Memorializing Mossadegh—Fearlessly
Iranian Students in U.S. Honor Late Leader (1967)

Arash Norouzi
The Mossadegh Project | March 5, 2016                     

Remembering Dr. Mohammad Mossadegh (born June 16, 1882, died March 5, 1967)

While many in Iran were surely saddened to learn of the death of Dr. Mohammad Mossadegh on March 5, 1967, his compatriots may not have been at liberty to openly mourn his passing — if they were aware of it to begin with — the news itself was suppressed from the public. Mossadegh’s own family were not even permitted to have a simple death announcement published in the newspapers.

On the other hand, young Iranians studying abroad were perfectly free to memorialize the late Prime Minister. In fact, their school might even help promote their activities, at no cost whatsoever.

That’s what happened when the Iranian Students Association at San Jose State University organized a memorial service for Mossadegh to be held March 8th. The event was publicized on the front page of the Spartan Daily student newspaper, even referring matter-of-factly to the former Premier, who died under house arrest after having been convicted as a traitor in military court, as “the national leader of the Iranian people”. No one, it can be safely assumed, feared any U.S. government reprisal.

The Spartan Daily — Tuesday, March 7, 1967

Iranian Students To Hold
Service Honoring Leader

The Koran will be sung at a commemorative meeting tomorrow at 8 p.m. in the Memorial Chapel by the Iranian Students Association in memory of Dr. Mohammad Mossadegh, the national leader of the Iranian people.

Dr. Mossadegh died on Saturday, March 4. [Sunday, March 5th] Sadat Gouche, social chairman of the Iranian Students Association, stated he was “the symbol of liberty and democracy in Iran.”

The fact that it was safer to eulogize Mossadegh in America — the nation largely responsible for his violent demise — than in his own homeland speaks volumes about the often absurd nature of world affairs.

This twisted scenario — crushing an emerging democracy in a faraway land, institutionalizing fascism in that society, and then bestowing the very liberties denied to them to their kindred now inhabiting your country — helps account for much of the disturbances that would follow in the years and decades to come.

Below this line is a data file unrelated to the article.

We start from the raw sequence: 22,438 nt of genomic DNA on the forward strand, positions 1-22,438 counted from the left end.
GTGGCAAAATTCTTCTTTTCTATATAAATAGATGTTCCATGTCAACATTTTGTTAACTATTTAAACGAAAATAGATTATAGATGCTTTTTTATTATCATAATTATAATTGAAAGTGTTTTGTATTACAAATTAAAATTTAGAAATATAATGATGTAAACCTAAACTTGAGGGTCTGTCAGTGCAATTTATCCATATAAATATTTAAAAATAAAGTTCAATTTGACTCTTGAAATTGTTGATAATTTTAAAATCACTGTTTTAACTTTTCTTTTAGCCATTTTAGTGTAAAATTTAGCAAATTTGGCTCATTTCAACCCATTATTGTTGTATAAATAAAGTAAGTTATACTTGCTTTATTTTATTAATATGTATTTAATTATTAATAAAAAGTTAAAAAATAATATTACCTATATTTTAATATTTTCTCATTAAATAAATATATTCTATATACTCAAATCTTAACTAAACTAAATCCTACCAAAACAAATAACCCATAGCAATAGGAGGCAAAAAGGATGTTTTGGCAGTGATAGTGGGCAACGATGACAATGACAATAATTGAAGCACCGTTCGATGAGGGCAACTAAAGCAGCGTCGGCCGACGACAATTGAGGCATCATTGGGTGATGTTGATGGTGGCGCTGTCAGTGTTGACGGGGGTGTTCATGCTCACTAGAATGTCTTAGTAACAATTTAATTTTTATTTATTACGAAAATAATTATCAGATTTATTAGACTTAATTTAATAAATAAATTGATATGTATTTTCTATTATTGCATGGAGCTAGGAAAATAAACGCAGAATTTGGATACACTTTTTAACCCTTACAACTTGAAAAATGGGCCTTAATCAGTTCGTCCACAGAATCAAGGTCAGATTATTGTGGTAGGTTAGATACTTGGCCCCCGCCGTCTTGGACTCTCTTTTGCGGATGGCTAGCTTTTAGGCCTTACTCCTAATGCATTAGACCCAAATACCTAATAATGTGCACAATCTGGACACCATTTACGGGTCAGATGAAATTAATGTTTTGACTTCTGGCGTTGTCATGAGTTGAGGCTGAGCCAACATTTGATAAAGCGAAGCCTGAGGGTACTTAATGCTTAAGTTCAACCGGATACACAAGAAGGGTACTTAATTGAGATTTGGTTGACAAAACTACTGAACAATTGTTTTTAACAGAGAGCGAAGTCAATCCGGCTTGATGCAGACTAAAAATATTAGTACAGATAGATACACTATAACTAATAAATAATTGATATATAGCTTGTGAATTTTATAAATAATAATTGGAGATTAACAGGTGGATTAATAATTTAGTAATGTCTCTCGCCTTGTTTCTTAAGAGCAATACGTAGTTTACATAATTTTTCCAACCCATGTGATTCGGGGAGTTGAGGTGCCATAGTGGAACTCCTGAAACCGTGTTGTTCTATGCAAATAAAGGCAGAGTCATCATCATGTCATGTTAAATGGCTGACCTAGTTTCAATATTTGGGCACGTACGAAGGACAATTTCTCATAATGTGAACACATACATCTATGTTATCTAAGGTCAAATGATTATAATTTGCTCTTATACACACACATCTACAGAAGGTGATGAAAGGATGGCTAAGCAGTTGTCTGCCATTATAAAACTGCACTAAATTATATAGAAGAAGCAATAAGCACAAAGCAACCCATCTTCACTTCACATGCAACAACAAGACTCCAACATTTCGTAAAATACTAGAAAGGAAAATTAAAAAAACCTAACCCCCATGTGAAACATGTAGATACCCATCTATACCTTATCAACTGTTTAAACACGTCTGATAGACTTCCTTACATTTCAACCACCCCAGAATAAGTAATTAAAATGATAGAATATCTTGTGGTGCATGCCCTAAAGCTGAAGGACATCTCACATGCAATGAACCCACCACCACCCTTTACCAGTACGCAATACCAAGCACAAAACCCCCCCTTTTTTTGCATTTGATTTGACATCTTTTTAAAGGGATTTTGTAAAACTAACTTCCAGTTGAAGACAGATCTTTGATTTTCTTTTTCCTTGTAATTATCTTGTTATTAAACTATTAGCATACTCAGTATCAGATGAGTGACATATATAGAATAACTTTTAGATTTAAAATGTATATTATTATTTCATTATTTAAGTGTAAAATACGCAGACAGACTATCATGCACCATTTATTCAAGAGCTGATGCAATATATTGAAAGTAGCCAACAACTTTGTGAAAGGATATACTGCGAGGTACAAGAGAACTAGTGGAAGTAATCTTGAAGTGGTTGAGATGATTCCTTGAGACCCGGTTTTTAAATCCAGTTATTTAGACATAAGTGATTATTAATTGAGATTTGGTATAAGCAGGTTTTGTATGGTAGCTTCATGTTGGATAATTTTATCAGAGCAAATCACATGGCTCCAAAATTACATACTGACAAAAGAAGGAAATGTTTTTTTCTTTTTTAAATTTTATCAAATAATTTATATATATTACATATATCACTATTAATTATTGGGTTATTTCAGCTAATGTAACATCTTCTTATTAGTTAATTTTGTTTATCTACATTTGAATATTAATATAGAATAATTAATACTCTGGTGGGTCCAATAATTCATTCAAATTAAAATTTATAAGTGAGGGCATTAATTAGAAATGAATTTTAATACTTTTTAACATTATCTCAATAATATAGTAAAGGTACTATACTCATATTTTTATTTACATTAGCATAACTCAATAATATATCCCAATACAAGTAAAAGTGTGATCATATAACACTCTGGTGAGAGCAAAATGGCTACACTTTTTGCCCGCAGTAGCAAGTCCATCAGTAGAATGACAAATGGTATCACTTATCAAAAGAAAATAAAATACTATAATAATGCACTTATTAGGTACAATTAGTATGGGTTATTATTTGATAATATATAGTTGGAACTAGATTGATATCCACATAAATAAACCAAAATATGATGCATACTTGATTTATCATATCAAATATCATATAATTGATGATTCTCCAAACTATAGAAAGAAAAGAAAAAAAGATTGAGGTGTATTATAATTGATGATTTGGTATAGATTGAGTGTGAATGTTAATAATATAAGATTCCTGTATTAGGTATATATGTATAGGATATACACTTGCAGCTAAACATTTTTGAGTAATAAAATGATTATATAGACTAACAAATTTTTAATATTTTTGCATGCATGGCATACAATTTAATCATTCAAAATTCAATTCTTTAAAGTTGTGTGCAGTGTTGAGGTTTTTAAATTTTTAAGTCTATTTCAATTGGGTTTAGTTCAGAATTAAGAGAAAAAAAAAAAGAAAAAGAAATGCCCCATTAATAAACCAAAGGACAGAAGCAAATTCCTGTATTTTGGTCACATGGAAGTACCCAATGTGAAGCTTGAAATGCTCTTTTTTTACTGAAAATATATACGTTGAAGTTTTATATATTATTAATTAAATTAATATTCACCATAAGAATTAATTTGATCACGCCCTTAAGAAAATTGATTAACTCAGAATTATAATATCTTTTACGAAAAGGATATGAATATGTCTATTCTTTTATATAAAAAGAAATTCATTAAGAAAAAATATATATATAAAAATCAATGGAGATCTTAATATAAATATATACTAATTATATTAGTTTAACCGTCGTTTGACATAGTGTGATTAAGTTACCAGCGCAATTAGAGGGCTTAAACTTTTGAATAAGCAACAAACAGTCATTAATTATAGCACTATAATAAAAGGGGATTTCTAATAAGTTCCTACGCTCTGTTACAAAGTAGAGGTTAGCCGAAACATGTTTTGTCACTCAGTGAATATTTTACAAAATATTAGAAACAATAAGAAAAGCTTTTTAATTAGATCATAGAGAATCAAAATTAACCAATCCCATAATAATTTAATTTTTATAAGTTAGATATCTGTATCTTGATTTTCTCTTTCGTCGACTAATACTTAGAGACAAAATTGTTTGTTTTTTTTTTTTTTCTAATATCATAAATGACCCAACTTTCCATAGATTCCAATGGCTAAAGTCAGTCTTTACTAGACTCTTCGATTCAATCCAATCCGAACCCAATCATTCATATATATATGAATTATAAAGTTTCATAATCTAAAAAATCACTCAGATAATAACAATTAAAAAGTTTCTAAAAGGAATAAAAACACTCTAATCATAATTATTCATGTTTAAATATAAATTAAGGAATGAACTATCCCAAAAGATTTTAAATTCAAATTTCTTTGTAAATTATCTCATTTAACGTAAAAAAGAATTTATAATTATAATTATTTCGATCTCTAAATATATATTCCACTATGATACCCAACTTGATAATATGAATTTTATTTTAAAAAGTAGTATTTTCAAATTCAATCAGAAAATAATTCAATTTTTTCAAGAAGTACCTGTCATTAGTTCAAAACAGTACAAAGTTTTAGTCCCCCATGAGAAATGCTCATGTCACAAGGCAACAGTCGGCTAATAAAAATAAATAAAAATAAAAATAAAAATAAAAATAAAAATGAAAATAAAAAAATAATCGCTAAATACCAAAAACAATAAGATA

Like many other American universities, SJSU would soon become the scene of constant political turmoil related to the human rights crisis in Iran. As the USA continued to supply vital life support to the Shah’s repressive military dictatorship, more and more dissent erupted on campus over time, particularly among its Iranian student population. Though the U.S. government had been an active partner in Iranian oppression since 1953, the freedom of expression it offered at home proved to be a valuable asset in undermining the Shah of Iran’s authority.


Anti-Shah activity at the northern California college, beginning in the late 1960’s and enduring into the 1979 revolution, ranged from organized marches to the Iranian consulate in San Francisco to heated council meetings over such controversies as an accusation that the host of a campus-funded Persian radio show was airing pro-Shah and pro-SAVAK propaganda. Angry screeds condemning the “fascist Shah” appeared routinely in the letters section of the Spartan Daily. And even as far back as the 60’s, these young people were well aware of the CIA coup which started it all.

Today, nearly half a century after Mossadegh’s death, it is still easier to pay tribute to the man in America or Britain than in Iran, where the ruling despots continue their predecessor’s crusade to diminish his legacy. His name adorns no roads or buildings there. There are no statues, no plaques, no murals in his honor. And most importantly, Iran still is not free.

No Pity for Mossadegh | The Lethbridge Herald, September 24, 1953
Canadian paper on Mossadegh: “A man who deserves no pity”


Related links:

Scottish Students at Edinburgh University Honor Dr. Mossadegh (October 1951)

U.S. falling in ‘quicksand’ with Shah, the ISA saysDaily Spartan letter, October 13, 1976

State of Health of Former Prime Minister Mossadeq (1967 State Dept. Memorandum)

MOSSADEGH t-shirts — “If I sit silently, I have sinned”

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